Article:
Written by James Steaton-Pritchard
Anthologies have been a staple of the horror genre throughout cinema’s history. From Dead of Night (1945) up to Southbound (2015) and beyond, they have given filmmakers the opportunity to play around with new ideas without the pressure that comes with producing a feature film. George Romero, Ti West and even Federico Fellini have flexed their creativity in anthology segments. In recent years they have become a great way for new filmmakers to reach new audiences and give their careers the early boost they are looking for.
New horror-comedy anthology Scare Package squeezes seven stories and a wrap-around into its 1hr 43min run time, showcasing the chops of a diverse set of up-and-coming directors. The central story revolves around Rad Chad’s Horror Emporium, a VHS rental store and the distributor of the rest of the stories which are interlaced using a mixture of videotapes and world melding character crossovers. Using a mixture of slashers, body-horror, monsters and cult-action thrillers, Scare Tactics takes tongue in cheek sideswipes at the typical horror movie tropes and cliches.
An anthology horror movie leaning into a VHS aesthetic may sound incredibly familiar to anyone who has been watching scary movies in the last decade. Unlike a lot of its modern counterparts though, Scare Package doesn’t lean into any particularly prescriptive theming or style, other than it’s regime to parody well-known tropes. So you can expect lots of jokes about virgin final girls, the running speed of slasher villains and the predictable dispatch order of attractive teen victims.
Unfortunately it’s here that I feel the need to make a few comparisons that I’m sure the filmmakers are sick of hearing already, but they are just too unavoidable to leave out. The fact is, The Cabin the Woods, The Final Girls, Behind the Mask: The Rise of Leslie Vernon and Scream have tackled, torn apart and reconstructed these genre cliches many times before. These aren’t just cosmetic comparisons either. There are jokes, story premises and character archetypes pulled directly from all of the above. Community even made an exact same cat jumpscare joke in a Halloween special ten years ago.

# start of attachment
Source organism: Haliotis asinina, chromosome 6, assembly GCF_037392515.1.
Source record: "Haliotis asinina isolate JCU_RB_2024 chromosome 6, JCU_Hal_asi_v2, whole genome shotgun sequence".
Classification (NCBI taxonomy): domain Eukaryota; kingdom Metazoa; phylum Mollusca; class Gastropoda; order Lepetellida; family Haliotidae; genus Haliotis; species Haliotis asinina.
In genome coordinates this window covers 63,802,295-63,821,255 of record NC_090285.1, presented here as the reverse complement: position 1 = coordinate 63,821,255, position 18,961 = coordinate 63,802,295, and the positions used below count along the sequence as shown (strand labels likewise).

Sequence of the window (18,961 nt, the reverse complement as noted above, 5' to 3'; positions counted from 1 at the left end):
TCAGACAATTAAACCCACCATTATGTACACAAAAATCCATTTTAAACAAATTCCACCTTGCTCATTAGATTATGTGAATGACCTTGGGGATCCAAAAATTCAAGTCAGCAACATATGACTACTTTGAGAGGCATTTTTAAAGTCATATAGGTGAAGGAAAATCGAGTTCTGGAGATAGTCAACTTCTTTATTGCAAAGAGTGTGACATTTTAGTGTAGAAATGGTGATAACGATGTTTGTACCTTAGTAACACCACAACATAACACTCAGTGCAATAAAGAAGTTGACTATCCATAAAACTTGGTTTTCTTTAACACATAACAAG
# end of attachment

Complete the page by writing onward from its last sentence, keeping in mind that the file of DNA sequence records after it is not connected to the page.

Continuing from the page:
There is plenty of fun to be had watching Scare Package though. Especially the practical gore which isn’t scared to go all out, especially in the segment; One Time in the Woods. It revels in throwing slimy body-horror and flesh-tearing slasher gore at the screen at a rate which wouldn’t be out of place on Adult Swim. Its saturated colour palette and glib sense of humour is echoed throughout the rest of the movie which has more of a TV sitcom sensibility than a genuine horror movie. This isn’t helped by the often awkward editing and pacing, and frustratingly stock horror soundtrack.
Overflowing with a smug metatextual sense of humour, Scare Package’s never quite disappears up its own ass, but does contort itself into knots in a seemingly purposeful attempt to do so. Horror movie references are a language all the filmmakers speak fluently and there soon comes a point where you wish it would at least try and be a little bit subtle with its use of them. As a fellow horror nerd, I often felt like I was on a tour through my own brain, and it made me feel sorry for all the people I must bore senselessly every time I process a real-world experience through a “this is a bit like that bit in…” statement.
Extra kudos should be given to the Girls Night Out of Body and So Much to Do segments for providing some refreshing on-screen representation. Girls Night knowingly refers to itself as a Post-feminist-revenge-slasher-body-horror and So Much attempts to comment on the modern consumption of media but neither quite manage to nail the landing when it comes to creating something which structurally hold up on its own. Similarly M.I.S.T.E.R. attempts to take down meninist incel masculinity but does little more than wrap it in well worn Fight Club satire with a What We Do in the Shadows/Buffy the Vampire Slayer hat on.
Scare Package doesn’t so much poke at outdated horror tropes but clumsily slams at them with a battering ram. Which can be fun at times, but the main issue is, all of these jokes and criticisms have been made before in much more subtle, understated and intelligent ways. There is some enjoyment to be had with the charming acting and Looney Tunes inflected slapstick gore, but for the most part the jokes retread ground that was already well-worn decades ago. Scare Package isn’t just filled with references to references which are already satires and parodies on their own, but also feels the need to very explicitly over-explain to the audience just why they are supposed to be funny. As a result, the whole project seems, while well-intentioned and harmless, essentially pointless.
Rating: 2.5 out of 5